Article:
13. You now have successfully exported both the top level Root Certificate, “Comodo RSA Certification Authority”, and the Intermediate Certificate, “COMODO RSA Domain Validation Secure Server CA”.

Once exported you need to upload them into your WMS server. It’s a simple process and the steps to upload the certifications are outlined here. Once complete, resume to step 15 below to assign the certificate(s) to your group configuration/profile.

15. Once certificates are imported into WMS, you then need to assign them to your ThinOS profile you are using under, “Groups & Configs” select the group you want to edit following steps below;

  • ThinOS 8.x: in the policy, browse to “Device Configuration\Security\General Settings”. Select “Auto-install Certificates” and your Certificate should show up in the list to select. Once you are done, click “Save & Publish”. The next time the device reboots, it will pick up the new Certificate.

  • ThinOS 9.x: in your policy, browse to “Privacy & Security\Certificates”. Here you can turn on “Auto Install Certificates” and browse to the certificates you want to upload as shown below:

 

This completes the process of exporting the SSL certs, uploading to WMS, and assigning them to your profile. This should resolve the issue of “SSL Certificate Authority is Unknown”.

For more assistance, check out Dell Community Forums (formally Dell TechCenter):

@chris_messier ~~> Subscribe to blog to get latest updates <~~

How To: Wyse Management Suite and Active Directory Integration

One of the great features of Wyse Management Suite (WMS) Pro is the ability to integrate it with Active Directory so you can log into WMS using your existing Active Directory accounts.

The process is pretty straightforward as outlined in admin guides but recently working on this with a customer I wanted to document the process with some additional details that helped.

  • Go to ‘Portal Administration’, ‘Active Directory (AD)’
  • Enter your Active Directory information as outlined below:
    • Name: FQDN of domain controller
    • Domain: domain name
    • Server URL: ldap://ip_fqdn of domain controller
    • Port: 389


  • Once you click ‘Save’ and it’s successful, you will see the following screen:

  • Click on the ‘icon’ to add by either Groups, Users, and also search by OU to enumerate from AD.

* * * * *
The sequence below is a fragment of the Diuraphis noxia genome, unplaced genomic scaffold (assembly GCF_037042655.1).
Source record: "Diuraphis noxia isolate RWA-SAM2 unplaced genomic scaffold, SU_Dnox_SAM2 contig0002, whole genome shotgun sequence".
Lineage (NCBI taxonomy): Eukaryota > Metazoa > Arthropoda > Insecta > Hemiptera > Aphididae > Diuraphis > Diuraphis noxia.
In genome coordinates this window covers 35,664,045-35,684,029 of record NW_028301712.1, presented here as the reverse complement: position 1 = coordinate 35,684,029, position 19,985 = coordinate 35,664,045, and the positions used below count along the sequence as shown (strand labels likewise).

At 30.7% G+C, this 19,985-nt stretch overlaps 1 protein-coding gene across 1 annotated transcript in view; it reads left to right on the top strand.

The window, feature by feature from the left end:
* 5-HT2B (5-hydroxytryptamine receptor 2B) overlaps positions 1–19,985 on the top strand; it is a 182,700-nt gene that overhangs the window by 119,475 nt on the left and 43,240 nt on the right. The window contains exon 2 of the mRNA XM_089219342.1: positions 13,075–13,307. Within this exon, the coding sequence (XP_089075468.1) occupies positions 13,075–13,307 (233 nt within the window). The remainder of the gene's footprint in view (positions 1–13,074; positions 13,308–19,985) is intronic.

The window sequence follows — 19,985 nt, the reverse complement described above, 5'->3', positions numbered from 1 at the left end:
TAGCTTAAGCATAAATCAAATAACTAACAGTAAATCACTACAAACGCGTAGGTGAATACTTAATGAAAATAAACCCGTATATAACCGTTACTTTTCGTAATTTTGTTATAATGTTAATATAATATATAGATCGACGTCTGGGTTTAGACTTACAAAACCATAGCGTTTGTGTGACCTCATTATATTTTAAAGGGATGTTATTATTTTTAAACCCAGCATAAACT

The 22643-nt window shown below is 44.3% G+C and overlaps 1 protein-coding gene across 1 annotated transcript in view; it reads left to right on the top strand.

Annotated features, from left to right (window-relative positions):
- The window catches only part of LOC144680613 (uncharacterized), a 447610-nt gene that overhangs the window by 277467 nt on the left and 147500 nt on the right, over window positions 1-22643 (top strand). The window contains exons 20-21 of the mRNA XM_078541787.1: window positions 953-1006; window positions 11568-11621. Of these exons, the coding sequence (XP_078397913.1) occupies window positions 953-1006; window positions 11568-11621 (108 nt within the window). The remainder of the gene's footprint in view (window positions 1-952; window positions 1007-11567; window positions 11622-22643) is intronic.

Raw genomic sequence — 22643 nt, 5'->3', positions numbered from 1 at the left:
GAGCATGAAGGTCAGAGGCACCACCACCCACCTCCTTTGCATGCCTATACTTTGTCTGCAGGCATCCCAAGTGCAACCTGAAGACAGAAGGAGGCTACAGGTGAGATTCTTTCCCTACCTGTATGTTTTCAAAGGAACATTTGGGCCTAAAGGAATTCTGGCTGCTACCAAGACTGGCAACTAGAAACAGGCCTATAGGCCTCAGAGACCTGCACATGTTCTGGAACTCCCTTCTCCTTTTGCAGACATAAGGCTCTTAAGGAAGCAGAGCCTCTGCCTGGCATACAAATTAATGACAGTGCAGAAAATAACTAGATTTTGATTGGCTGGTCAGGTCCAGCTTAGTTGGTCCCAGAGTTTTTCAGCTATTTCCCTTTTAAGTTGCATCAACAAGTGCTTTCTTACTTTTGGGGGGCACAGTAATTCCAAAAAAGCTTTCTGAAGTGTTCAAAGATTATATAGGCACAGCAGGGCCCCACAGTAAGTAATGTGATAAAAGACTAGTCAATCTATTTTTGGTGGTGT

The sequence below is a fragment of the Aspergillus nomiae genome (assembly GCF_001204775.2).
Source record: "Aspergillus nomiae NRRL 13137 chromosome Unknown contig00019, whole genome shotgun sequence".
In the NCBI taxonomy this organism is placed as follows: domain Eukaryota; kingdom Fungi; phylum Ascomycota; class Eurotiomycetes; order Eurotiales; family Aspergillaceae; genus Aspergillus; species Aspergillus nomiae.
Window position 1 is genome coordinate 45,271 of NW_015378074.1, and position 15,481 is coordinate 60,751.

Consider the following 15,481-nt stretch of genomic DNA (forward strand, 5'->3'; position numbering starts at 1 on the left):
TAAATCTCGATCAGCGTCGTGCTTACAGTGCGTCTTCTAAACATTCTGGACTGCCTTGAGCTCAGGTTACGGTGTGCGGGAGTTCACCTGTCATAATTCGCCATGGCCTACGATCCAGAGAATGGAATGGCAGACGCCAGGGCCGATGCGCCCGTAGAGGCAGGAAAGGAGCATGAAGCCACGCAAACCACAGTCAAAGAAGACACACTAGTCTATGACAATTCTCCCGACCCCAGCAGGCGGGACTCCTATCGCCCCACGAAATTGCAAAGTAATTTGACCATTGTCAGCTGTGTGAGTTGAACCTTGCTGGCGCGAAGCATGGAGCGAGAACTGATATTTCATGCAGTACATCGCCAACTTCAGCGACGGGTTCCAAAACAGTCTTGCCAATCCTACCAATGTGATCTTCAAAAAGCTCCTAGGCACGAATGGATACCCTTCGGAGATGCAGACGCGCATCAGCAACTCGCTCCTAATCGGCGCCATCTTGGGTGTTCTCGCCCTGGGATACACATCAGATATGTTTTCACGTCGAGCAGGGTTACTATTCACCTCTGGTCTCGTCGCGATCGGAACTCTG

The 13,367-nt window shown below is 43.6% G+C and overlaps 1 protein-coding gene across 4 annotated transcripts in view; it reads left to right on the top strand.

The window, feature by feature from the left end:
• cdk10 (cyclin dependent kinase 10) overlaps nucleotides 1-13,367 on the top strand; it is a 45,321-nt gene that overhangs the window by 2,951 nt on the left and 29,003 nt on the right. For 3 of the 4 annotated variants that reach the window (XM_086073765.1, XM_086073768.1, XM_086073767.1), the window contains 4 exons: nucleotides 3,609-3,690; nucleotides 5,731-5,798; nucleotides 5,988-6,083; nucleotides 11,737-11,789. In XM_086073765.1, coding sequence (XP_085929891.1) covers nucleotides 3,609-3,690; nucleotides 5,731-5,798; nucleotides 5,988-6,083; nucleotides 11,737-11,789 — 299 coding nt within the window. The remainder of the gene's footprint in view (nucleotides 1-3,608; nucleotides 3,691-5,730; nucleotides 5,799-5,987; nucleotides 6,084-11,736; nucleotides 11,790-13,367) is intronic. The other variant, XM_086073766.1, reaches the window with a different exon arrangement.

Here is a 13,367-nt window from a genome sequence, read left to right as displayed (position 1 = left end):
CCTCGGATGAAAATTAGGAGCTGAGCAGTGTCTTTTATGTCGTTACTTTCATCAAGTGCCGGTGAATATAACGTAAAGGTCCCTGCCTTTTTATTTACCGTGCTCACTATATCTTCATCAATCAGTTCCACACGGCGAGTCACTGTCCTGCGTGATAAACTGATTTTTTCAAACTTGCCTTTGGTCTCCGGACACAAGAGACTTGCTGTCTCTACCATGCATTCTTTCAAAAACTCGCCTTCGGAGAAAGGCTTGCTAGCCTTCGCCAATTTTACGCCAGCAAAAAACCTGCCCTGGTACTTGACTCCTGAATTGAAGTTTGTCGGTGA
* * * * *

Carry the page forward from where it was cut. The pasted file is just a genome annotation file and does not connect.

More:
• You will then see your existing Groups appear below:


    You could also search just for a specific Group, i.e. WMS Administrators:


    You could also search just for a specific User, i.e. wyseuser: (NOTE: User account must have email associated with account in order to show up, otherwise you will get an error message while trying to import users.


    You could also search by Organizational Unit (OU), i.e. Management


  • Once you have imported what you choose, the users will show up under the Users tab in WMS under, ‘Unassigned Admins’. Note: This may take a few minutes to show up after importing from AD.

  • Select the account and select ‘Edit User’:

  • Select ‘Roles’ and assign the appropriate role for the user:

  • Once complete, the user will show up under the ‘Administrator(s)’ tab:

  • On the WMS Portal logon screen, choose ‘Sign in with your domain credentials’ to log in with your newly imported and assigned AD user.

  • Enter your AD user account and login!

Wyse Management Suite – Error pulling Windows 10 IoT Image

In some recent lab testing I ran into the following error: “CCM on-prem Server authentication token is not available in configuration file.”

I got this error when attempting to pull a Windows 10 IoT Image off a Wyse 5060 client.

The fix was to push the updated Merlin package, aka boot agent, to the device prior to capturing image.

This package is already pre-loaded in the Wyse Management Suite software and listed under “Apps & Data\App Inventory\Thin Client” – MerlinPackage_Common.exe.

You will need to create and App Policy containing this package and push to the client.

  1. To create App Policy go to, Apps & Data\App Policies\Thin Client\Add Policy
  2. Complete the policy using the details below:
  3. Once policy is created, go to, “Jobs\Schedule App Policy” and create your policy similar to below:
  4. Once the policy is pushed successfully you should now be able to pull the image!

Error details:

(Status: Failed – [ERROR: CCM on-prem Server authentication token is not available in configuration file. (error code : 107).]